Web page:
Your cat needs their mouth and teeth for many areas of their life, not just eating. So if they are experiencing any discomfort then it can greatly affect their overall quality of life. Today our Oceanside dentists discuss cat dental care and why it is important to stay focused on your cat's dental health.
Dental Disease in Cats
While your cat's teeth are ideally suited to the task of ripping and tearing meat, they are also prone to trapping food and bacteria between the teeth and under the gumline. When leftover food particles combine with saliva and the bacteria in your cat's mouth, plaque is the inevitable result.
Plaque sticks to the surface of your cat's teeth resulting in gingivitis, which is an oral health condition characterized by swelling, redness and pain along the gumline. Over time, the plaque on your cat's teeth will gradually harden into tartar and painful periodontal disease will result.
Left untreated, periodontal disease in cats can quickly lead to feline tooth resorption. Tooth resorption is a very painful dental condition seen in cats, affecting an estimated 75% of cats over the age of 5 years. When tooth resorption strikes, your cat will need to have the affected tooth extracted in order to restore their good oral health.
As with people, bacteria from oral health issues can enter the bloodstream and travel throughout your cat's body possibly leading to heart, liver or kidney damage.
Some of the Signs of Dental Disease in Cats
As previously mentioned, cats are very good at hiding signs of pain, so symptoms of dental disease can easily be missed. That said, once your cat's dental health problems become more advanced you will likely notice one or more of the following signs:
- Tooth Discoloration and visible tartar
- Bad Breath (halitosis)
- Excessive drooling (may contain blood)
- Weight loss
- Difficulty eating or slow eating
- Missing or loose teeth
- Exposed tooth roots
- Bleeding, swollen or noticeably red gums
- Poor grooming, unkept appearance
- Pawing at their teeth or mouth
If your cat is showing signs of dental disease, their oral health issue is likely advanced. Contact your vet to arrange a dental examination as soon as possible. The sooner your cat's dental disease is diagnosed and treated the better for your cat's long-term health.
How Dental Disease in Cats is Treated
Once your cat is experiencing the symptoms of dental health disease treatment will be necessary to relieve pain, prevent their oral health from deteriorating further, and restore your cat's good oral health.
In some cases, a thorough professional cleaning including removing plaque and mineral buildup by scaling and polishing the teeth is all that is needed to get your cat's mouth healthy again. In more extreme cases, your vet may need to perform oral surgery in order to extract one or more of your cat's teeth.
How You Can Help Prevent Dental Disease in Your Cat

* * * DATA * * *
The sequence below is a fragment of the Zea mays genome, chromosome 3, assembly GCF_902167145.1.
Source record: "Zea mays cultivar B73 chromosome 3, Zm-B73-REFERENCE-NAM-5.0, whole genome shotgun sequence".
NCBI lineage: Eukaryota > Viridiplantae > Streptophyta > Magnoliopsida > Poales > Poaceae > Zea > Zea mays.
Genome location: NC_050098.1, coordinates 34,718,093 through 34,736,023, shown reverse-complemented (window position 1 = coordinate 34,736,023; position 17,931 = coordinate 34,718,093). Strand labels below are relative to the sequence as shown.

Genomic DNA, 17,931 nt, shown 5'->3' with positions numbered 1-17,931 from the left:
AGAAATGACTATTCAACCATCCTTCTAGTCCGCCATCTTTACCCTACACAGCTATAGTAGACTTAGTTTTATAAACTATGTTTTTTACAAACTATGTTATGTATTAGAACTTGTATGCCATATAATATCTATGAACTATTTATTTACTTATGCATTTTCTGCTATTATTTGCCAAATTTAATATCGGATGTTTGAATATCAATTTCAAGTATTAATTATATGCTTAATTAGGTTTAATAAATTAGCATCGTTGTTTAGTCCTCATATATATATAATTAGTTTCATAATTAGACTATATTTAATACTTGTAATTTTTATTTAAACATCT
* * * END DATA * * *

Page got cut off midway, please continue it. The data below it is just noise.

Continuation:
Caring for your cat's oral health is much like caring for your own smile - there are 3 basic elements - good nutrition, thorough at-home oral hygiene and regular professional dental care.
Provide Your Cat with a Good Nutritional Diet
A healthy diet that meets all of your cat's nutritional needs is essential when it comes to keeping your cat's teeth and gums healthy. Good nutrition helps to build your cat's immune system so that they are able to fight disease and heal quickly.
Your vet may recommend a dental food designed to help reduce the growth of bacteria and plaque. These specially formulated cat foods have larger pieces to encourage chewing which can help to scrape and clean the surface of the teeth.
Supplements can also be helpful in the fight against dental disease in cats. Oral rinses can help to protect your cat's teeth and sea kelp can be an effective additive to help fight oral bacteria and tooth decay.
Keeping Your Cat's Teeth Clean
The absolute best way to help prevent the development of dental problems with your cat's teeth is to brush your cat's teeth regularly. Our vets know that the idea of brushing your cat's teeth may seem silly or even frightening but your cat's teeth and gums will have a much better chance of remaining healthy if plaque is brushed or wiped away before it can cause damage or infection.
Beginning the process of introducing teeth brushing while your kitty is young can help to make oral hygiene a regular and stress-free part of your cat's daily routine. Speak to your vet for tips on brushing your cat's teeth at home.
Bringing Your Cat in For Routine Professional Dental Care
Provide your cat with the best dental health protection possible with routine cleanings and checkups at your vet's office. Routine dental exams are like a visit to a cat dentist.
Much like dentist appointments for people, your cat's dental appointment will include a comprehensive examination of the teeth and charting, in some cases, x-rays will be recommended, then a thorough scaling, cleaning and polishing will be done. If your vet spots any problems with your cat's dental health they will discuss treatment options with you.
Note: The advice provided in this post is intended for informational purposes and does not constitute medical advice regarding pets. For an accurate diagnosis of your pet's condition, please make an appointment with your vet.